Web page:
Where can I find some awesome resources on how to budget? For free, I mean.
BudgetSimple, Dave Ramsey’s website, and BudgetTracker are all good resources. Those of you who are comfortable allowing a little extra information on the Internet might like Mint.com. There are also free iPhone and Android budgeting apps available, including iReconcile, Expenditure, MoneyBook, and Easy Envelope Budget Aid.
Am I the only one who doesn’t have this money thing figured out?
No. But it can often feel that way because we don’t generally talk about our finances with others. We can be a resource for each other, however, in providing perspective and accountability that banish our vague embarrassment or shame about a personal lack of money know-how.
You most likely know people in two categories: young adults who don’t really know what they’re doing financially, and older adults who do. This is great news. Find your broke peers and start talking honestly about what’s going right and wrong with your money habits. Pray about asking a mature older person to mentor you in the area of finance. Take it from a guy who wasted thousands of dollars on DVDs and Smoothie King in his twenties: the sooner you do this, the happier your life will be.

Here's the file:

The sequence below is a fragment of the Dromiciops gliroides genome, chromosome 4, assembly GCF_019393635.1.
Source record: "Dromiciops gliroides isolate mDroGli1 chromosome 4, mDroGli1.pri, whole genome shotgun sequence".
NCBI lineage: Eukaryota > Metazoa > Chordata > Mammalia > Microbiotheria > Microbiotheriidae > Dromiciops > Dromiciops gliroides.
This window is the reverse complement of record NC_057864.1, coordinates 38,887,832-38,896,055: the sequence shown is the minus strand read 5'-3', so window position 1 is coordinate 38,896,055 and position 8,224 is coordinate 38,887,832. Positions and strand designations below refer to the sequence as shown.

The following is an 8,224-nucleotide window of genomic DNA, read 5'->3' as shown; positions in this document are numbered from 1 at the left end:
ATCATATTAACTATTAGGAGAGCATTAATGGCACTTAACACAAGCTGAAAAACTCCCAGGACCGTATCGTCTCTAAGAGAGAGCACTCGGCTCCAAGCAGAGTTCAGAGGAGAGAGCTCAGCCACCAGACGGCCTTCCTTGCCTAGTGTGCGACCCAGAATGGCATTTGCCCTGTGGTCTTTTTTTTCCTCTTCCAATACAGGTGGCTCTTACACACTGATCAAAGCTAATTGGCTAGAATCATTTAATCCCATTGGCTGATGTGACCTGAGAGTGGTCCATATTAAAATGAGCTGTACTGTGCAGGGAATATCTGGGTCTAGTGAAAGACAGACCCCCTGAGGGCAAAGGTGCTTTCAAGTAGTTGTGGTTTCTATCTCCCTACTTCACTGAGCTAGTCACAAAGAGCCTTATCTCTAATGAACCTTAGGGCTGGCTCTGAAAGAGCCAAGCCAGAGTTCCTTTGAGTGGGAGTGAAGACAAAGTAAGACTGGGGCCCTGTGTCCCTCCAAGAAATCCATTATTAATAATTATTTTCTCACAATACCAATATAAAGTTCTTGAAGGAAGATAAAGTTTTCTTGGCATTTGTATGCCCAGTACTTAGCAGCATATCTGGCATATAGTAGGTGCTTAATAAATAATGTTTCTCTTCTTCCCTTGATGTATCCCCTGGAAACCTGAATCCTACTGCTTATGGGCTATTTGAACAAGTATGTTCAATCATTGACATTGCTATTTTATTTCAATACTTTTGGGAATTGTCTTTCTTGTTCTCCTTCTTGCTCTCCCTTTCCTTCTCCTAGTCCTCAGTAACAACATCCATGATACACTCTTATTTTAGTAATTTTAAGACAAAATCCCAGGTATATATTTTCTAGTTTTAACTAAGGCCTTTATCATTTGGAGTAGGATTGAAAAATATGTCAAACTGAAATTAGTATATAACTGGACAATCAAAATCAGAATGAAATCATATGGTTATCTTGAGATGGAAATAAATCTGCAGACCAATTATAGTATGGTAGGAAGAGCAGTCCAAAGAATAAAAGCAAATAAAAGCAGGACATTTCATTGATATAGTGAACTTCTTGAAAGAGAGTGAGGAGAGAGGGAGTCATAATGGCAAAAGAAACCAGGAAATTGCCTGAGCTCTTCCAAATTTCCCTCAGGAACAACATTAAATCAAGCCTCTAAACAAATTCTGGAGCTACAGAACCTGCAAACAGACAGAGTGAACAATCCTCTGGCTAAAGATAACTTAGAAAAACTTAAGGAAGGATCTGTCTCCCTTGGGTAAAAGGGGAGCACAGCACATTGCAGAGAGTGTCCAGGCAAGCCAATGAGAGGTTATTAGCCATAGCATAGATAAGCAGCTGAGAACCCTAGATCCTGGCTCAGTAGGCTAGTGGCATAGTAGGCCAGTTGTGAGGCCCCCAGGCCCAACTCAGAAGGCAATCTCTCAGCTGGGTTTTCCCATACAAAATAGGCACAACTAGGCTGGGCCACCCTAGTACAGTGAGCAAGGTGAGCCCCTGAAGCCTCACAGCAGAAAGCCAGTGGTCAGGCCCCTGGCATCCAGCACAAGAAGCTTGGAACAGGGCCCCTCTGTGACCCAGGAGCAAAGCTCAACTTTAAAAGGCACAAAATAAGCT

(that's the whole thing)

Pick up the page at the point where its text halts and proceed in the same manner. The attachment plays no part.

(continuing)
How does God view my money?
First of all, it’s his money, just like everything else is his: talents, life circumstances, friends, the Earth, every breath itself (etc.). As an experiment, try calling it “God’s money” instead of yours, and see what happens.
Second, this is a great question to ask. The easy answer here is that God views your money as an extension of his will. Meaning, he gave it to you so that you could magnify his name by using it wisely (i.e., in ways that help advance his kingdom, like making sure the needy and suffering are cared for).
That sounds simple enough, but the truth is that money is a paradox: it is simultaneously a gift that God has given you that you can use freely and something that still belongs to God. This paradox can make spending money challenging.
For instance, there will always be places where we could reallocate our money away from ourselves and toward God’s kingdom, down to the last red cent. And reallocating for God’s kingdom is a good thing. But it can devolve into a kind of feverish arms race to see who can give up more earthly comforts in favor of a maniacal asceticism, all trying to answer the question “Am I obedient enough now? How about now? What about now?” That’s not what God intends to happen.
We are stewards of his money, no question. But the money is a gift for us to use freely. So, if we're not going into debt and we're tithing the recommeded 10 percent, is it okay to buy a new car or take our family to a baseball game or treat ourselves to a delicious dinner at a high-end restaurant?
Like I said, it’s complicated. But God helps us live in the paradox, and really does speak to us about our money if we’re willing to ask and listen. What he speaks to you might be different than what he speaks to me, and that’s okay, as long as we’re both seeking him and asking him for his view of his money.
I seriously did buy a Roomba. What should I do with it?